Responding to a surge of interest in removing grass amid California’s worsening drought, the Metropolitan Water District agreed Monday to spend an additional $350 million to help homeowners and businesses replace the turf.
The move comes as Gov. Jerry Brown has ordered urban water users to cut consumption by 25% and urged residents to replace water-thirsty lawns with drought-tolerant landscaping.
The MWD, which sells imported water from Northern California and the Colorado River to Southern California communities, took action after the turf replacement program ran out of funds this month. The MWD initially allocated $100 million for the program this year. But it has already received $330 million in requests for rebates.
MWD General Manager Jeffrey Kightlinger estimated the boost in funding would result in the removal of 172 million square feet of turf and save up to 80,000 acre-feet of water in the first year.
Kightlinger said this represented a “couple percent” reduction in water use across Southern California. But he said the savings was greater than other conservation efforts such as construction of a storage reservoir or desalination plant — projects that might take a decade to complete.
“This program is as shovel-ready as any program we’ve got out there,” Kightlinger said. “If we have approved funding … we can actually make changes on the ground virtually immediately.”
While approving more money for rebates, MWD directors elected to cap payments to residential landowners at $6,000 and to slash the rate of reimbursement available to commercial properties.
The reason: Although businesses made up only about 6% of program applicants in the last few weeks, they were seeking up to 80% of the total reimbursements, officials said.
“The thinking was, we should spread out the funds and impact tens of thousands of homes across California and not a dozen golf courses,” Kightlinger said.
The program, launched in 2008, is intended to encourage water conservation by paying homeowners and businesses to uproot grass lawns and replace them with drought-resistant landscaping.
Most of the additional funding will go to turf removal, but MWD’s conservation program includes rebates for water-efficient appliances and devices. Demand for those have also jumped since Brown ordered a cut in urban use.
Under the modified program approved Tuesday, residential property owners will be reimbursed at a rate of $2 per square foot of turf, although commercial properties will be reimbursed at half that rate. Businesses will also be limited to a maximum payout of $25,000 annually.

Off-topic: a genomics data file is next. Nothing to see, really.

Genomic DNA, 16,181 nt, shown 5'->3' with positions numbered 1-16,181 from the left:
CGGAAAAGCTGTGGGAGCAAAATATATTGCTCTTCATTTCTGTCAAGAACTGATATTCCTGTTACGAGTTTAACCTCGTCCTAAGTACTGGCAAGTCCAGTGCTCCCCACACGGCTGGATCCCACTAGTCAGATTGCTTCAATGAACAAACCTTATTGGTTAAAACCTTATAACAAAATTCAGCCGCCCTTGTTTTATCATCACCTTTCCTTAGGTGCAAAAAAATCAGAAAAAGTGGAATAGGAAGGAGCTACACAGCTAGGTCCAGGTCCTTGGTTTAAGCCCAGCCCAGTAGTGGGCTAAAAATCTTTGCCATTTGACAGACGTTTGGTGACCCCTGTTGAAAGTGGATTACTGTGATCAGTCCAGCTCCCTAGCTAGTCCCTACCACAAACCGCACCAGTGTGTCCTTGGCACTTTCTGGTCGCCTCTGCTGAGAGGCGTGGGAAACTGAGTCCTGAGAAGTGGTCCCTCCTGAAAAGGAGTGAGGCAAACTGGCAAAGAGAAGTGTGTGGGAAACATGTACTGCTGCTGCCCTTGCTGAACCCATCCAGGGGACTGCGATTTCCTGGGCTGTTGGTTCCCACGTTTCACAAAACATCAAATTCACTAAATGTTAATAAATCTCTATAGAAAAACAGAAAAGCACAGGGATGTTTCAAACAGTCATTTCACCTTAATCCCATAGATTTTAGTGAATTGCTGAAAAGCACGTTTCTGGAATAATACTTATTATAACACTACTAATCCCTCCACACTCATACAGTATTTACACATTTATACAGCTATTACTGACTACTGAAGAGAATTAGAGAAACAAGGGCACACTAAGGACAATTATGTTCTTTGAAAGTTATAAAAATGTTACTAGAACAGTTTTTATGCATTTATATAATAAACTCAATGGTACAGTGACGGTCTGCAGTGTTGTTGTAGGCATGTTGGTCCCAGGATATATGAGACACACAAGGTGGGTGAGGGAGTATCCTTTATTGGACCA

Before, residential and commercial properties received $2 per square foot, with no payment cap.
Craig Kessler, director of governmental affairs at the Southern California Golf Assn., said the organization expected the reduction in commercial rates.
“The goal was to immediately remove turf, and golf courses were uniquely suited to remove massive amounts of turf in a very short period of time,” Kessler said when contacted after the meeting. “We always understood that it wouldn’t last forever.”
Kessler added that he was pleased the board chose annual, instead of lifetime, caps on commercial rebates.
Just before Tuesday’s vote, environmental advocates said they supported the budget increase, but some argued that commercial rebates should be further reduced and outreach efforts should be increased in low-income areas.
MWD officials said that 36% of residential turf removal program dollars are going to “disadvantaged communities.”
Board member Michelle Martinez, who represents Santa Ana, said the board can do more to increase participation in these areas. Martinez pointed out that many residents don’t have access to a computer in order to apply for rebates.
“We need to make sure that we’re able to do as much outreach as possible and make it more accessible to low-income people and folks that are on fixed income,” she said.
Melanie Winter, founder and director of the River Project, urged officials to coordinate the turf removal project with efforts to recapture stormwater runoff, such as grading properties so that runoff could be used to recharge groundwater or collected in cisterns.
“I encourage you to look at the future of this project in much broader terms,” Winter said.
The funding increase is for this year only and will come from several other MWD budget line items, including its water stewardship, water management and water rate stabilization funds. Kightlinger said that treating the increase as a one-time drought response expense would not result in water rate increases.
However, if the agency were to continue funding the program at $450 million after this year, it would result in a “very significant” rate increase — or about 7% for every $100 million in funding.
Not all MWD board members were convinced that the program was worth the expense, however. Several members of the San Diego County Water Authority went on record earlier this month opposing the plan, saying that it was unsustainable.
“We can’t buy our way out of the drought by removing turf,” authority board member Keith Lewinger said the day before the vote.
At Tuesday’s meeting, board member Michael Hogan reiterated that concern and said there was no way to determine whether the program was effective. “I feel this program needs some more work.”
In the end, however, the majority of MWD board members agreed that there was a need to continue the program, especially with the summer approaching. Traditionally, 50% to 80% of residential water use during the summer months is outdoor use.
“I think we all recognize that this is an emergency situation, it’s not the time to dramatically cut back,” said Paul Koretz, a Los Angeles city councilman and MWD board member. “If we do, we’re sending the wrong message to the public at the worst possible time. The program is working and it’s going to be paying off for decades.
Times staff writer Bettina Boxall contributed to this report.